May 25, 2010

Zeppelins West by Joe R. Lansdale

I know I had Howl's Moving Castle scheduled for today's post, but I'm in the office at Grant MacEwan today, where I still share space with other people - playing a video would have been distracting, so I went with my promised post for tomorrow, which only required a book: something so ubiquitous in an English wing as to be invisible.



As I stated in my recent post on defining steampunk as an aesthetic, I knew I'd be referencing that definition of "Technofantasy in a neo-Victorian Retrofuture" in my ongoing posts. Looking at the cover of Zeppelins West, one might ask "what's neo-Victorian about that?" While we've got an airship, a common steampunk icon, we also have Buffalo Bill Cody, a legend of the Wild West, not Victorian London.

I'll remind my readers that I am using the term "neo-Victorian" by its Oxford English Dictionary definition: “resembling, reviving, or reminiscent of, the Victorian era”, limiting that to its temporal, not geographic value. I have yet to find a better term to denote the nineteenth century. Using "nineteenth century" instead of "neo-Victorian" would be more confusing: if I say "nineteenth century," then the temporal limitation is fixed. If I say "neo-Victorian, then it needs only resemble the nineteenth century, not necessarily take place within the nineteenth century. So while Zeppelins West isn't about the Victorian culture, it does draw its recursive fantasy from both historical and literary figures from that period. Truthfully, the book evokes the Belle Epoque decadence of the turn of the century and the shift (hardly noticeable) from the Victorian to Edwardian period.

While steampunk in openly embracing the Old West in its aesthetic, it's been part of steampunk literature since Rudy Rucker wrote The Hollow Earth in 1990. Rucker was using the frontier of Mark Twain's Huck Finn, not Billy the Kid, but his book is set in nineteenth century America nonetheless. The notion that the steampunk aesthetic was unilaterally based in London or the British Empire up until recently is incorrect, especially when one includes (as I do) the television series Wild, Wild West as a steampunk precedent. Zeppelins West was published in 2001, only a few years after the film version of Wild, Wild West was released, but don't conflate them. Zeppelins West was published by Subterranean Press in their standard limited printing run. Subterranean is responsible for releasing some of the best steampunk books out there, including the Nebula award-winning The Women of Nell Gwynne's by Kage Baker. So publishing Zeppelins West was really just "business as usual" for the folks at SP. I highly recommend ordering something from them, as it will remind you what a book is like when, instead of pandering to current trends, a publishing house releases something because it thinks it kicks ass.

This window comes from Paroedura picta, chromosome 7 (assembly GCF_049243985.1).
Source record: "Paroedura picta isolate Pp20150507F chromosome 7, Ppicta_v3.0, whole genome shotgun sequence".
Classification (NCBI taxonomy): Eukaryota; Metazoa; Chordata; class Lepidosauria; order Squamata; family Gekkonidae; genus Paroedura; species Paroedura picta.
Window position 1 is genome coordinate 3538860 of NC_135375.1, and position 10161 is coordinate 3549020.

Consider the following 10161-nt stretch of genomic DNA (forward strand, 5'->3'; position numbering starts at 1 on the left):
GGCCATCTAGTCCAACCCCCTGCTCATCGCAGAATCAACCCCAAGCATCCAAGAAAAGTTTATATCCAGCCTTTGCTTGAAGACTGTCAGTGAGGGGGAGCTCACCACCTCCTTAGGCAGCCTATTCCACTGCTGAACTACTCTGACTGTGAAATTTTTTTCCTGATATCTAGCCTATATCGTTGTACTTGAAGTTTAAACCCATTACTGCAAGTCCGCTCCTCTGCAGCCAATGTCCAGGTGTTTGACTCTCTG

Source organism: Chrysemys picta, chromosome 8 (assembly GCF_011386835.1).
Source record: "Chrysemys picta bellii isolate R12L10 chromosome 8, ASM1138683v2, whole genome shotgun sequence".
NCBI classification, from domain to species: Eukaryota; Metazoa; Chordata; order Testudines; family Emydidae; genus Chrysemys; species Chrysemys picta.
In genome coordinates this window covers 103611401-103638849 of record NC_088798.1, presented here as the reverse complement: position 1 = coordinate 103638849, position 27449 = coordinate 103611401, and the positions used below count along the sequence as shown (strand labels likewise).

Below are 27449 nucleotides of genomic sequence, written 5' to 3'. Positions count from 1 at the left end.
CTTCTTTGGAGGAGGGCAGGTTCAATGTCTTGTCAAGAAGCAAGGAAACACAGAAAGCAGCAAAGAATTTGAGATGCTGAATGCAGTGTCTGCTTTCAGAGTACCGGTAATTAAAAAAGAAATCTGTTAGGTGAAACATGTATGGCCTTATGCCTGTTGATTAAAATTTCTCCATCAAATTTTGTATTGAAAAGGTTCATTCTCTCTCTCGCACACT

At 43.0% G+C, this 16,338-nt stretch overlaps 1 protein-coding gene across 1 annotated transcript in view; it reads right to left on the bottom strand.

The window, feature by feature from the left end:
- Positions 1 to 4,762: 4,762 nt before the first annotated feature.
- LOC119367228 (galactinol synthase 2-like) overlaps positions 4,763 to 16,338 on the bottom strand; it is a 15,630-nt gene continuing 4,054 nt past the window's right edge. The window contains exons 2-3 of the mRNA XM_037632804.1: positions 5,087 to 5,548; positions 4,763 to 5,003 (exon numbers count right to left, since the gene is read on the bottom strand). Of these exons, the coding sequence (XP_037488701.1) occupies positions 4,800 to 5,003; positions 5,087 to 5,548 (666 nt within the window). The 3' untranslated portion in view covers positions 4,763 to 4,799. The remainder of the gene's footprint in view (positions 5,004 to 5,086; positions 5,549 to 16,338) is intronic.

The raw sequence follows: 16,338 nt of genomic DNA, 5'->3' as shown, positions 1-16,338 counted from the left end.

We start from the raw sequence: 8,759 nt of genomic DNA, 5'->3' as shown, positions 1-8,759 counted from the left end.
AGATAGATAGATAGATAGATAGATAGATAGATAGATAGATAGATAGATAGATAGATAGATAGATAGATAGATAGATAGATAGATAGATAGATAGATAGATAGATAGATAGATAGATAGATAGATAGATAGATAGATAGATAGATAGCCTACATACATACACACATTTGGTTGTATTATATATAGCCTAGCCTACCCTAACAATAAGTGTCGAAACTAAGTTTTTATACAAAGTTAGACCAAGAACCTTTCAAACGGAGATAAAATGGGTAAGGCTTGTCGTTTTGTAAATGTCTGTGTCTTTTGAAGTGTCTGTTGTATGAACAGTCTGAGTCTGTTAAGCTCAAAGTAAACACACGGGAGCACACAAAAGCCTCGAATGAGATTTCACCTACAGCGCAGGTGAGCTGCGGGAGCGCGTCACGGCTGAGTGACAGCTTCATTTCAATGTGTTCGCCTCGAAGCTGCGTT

Zeppelins West is a great example of this. I've never read anything like it. Honestly. Coming up with a precis of this book is as challenging as defining steampunk. In the first 35 pages, we've been introduced to Annie Oakley, Sitting Bull, Wild Bill Hickock, all traveling in Buffalo Bill Cody's Wild West Show to Japan by airship. But the airship is only scratching the surface of Lansdale's anachronistic deviations (and deviances): Buffalo Bill isn't half the man he was in history, he's perhaps 1/8: he's been reduced to a head in a Mason jar filled with pig urine. The jar can be affixed to the top of a steam man, designed by (who else?) Frank Reade, who often invents in steampunk what he only wrote about in real life (see Paul Guinan and Anina Bennett's Boilerplate for another instance of this). We have learned that the Japanese discovered Western America, and that samurai fought with Custer at the battle of Little Bighorn. It is implied that Jules Verne desgined a communications satellite. And, if all this weren't enough, Sokaku Takeda, the "soon to be ruler of Japan", is slowly cutting off slices of the captive Frankenstein's monster, to consume them. I'd tell you what he's consuming them for, but I don't want to spoil the naughty fun.

You might think to yourself, "I love off-the-wall writing like that!" and hurry to order yourself a copy. Stop for a moment before you do, because if you don't like your batshit crazy novels to include the craziest sex you've seen in fiction since John Varley, cannibalism, and off-colour humour on every other page, then you might want to overlook Zeppelins West. I'm an academic, so I have to read it even when it might make me cringe. Lansdale doesn't make me cringe, but I thought a warning was necessary, as I know some of you take my writing to be recommendation, which it isn't always. I loved the book, but if ever there were a moment to say, "it's not for everyone," this is it.